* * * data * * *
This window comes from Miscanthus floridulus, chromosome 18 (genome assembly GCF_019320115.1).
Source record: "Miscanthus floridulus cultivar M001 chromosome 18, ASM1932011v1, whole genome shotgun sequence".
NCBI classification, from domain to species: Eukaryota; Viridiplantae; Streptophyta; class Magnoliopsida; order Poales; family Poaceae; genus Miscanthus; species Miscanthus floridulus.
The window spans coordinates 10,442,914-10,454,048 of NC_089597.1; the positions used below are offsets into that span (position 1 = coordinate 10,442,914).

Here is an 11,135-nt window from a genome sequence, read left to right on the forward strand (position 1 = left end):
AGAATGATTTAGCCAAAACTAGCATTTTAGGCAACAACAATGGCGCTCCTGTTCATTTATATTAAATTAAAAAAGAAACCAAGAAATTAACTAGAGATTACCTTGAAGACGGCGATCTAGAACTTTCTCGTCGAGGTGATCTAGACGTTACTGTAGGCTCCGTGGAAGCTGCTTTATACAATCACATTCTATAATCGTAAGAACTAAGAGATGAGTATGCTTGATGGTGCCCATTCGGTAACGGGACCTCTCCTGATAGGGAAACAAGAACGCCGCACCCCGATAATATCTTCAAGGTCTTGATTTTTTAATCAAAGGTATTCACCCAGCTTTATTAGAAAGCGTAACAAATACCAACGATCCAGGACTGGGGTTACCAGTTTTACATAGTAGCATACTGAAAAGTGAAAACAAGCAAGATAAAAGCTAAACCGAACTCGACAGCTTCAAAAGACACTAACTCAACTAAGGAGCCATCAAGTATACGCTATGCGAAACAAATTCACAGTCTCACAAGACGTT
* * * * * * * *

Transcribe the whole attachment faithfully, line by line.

This window comes from Miscanthus floridulus, chromosome 18 (genome assembly GCF_019320115.1).
Source record: "Miscanthus floridulus cultivar M001 chromosome 18, ASM1932011v1, whole genome shotgun sequence".
NCBI classification, from domain to species: Eukaryota; Viridiplantae; Streptophyta; class Magnoliopsida; order Poales; family Poaceae; genus Miscanthus; species Miscanthus floridulus.
The window spans coordinates 10,442,914-10,454,048 of NC_089597.1; the positions used below are offsets into that span (position 1 = coordinate 10,442,914).

Here is an 11,135-nt window from a genome sequence, read left to right on the forward strand (position 1 = left end):
AGAATGATTTAGCCAAAACTAGCATTTTAGGCAACAACAATGGCGCTCCTGTTCATTTATATTAAATTAAAAAAGAAACCAAGAAATTAACTAGAGATTACCTTGAAGACGGCGATCTAGAACTTTCTCGTCGAGGTGATCTAGACGTTACTGTAGGCTCCGTGGAAGCTGCTTTATACAATCACATTCTATAATCGTAAGAACTAAGAGATGAGTATGCTTGATGGTGCCCATTCGGTAACGGGACCTCTCCTGATAGGGAAACAAGAACGCCGCACCCCGATAATATCTTCAAGGTCTTGATTTTTTAATCAAAGGTATTCACCCAGCTTTATTAGAAAGCGTAACAAATACCAACGATCCAGGACTGGGGTTACCAGTTTTACATAGTAGCATACTGAAAAGTGAAAACAAGCAAGATAAAAGCTAAACCGAACTCGACAGCTTCAAAAGACACTAACTCAACTAAGGAGCCATCAAGTATACGCTATGCGAAACAAATTCACAGTCTCACAAGACGTT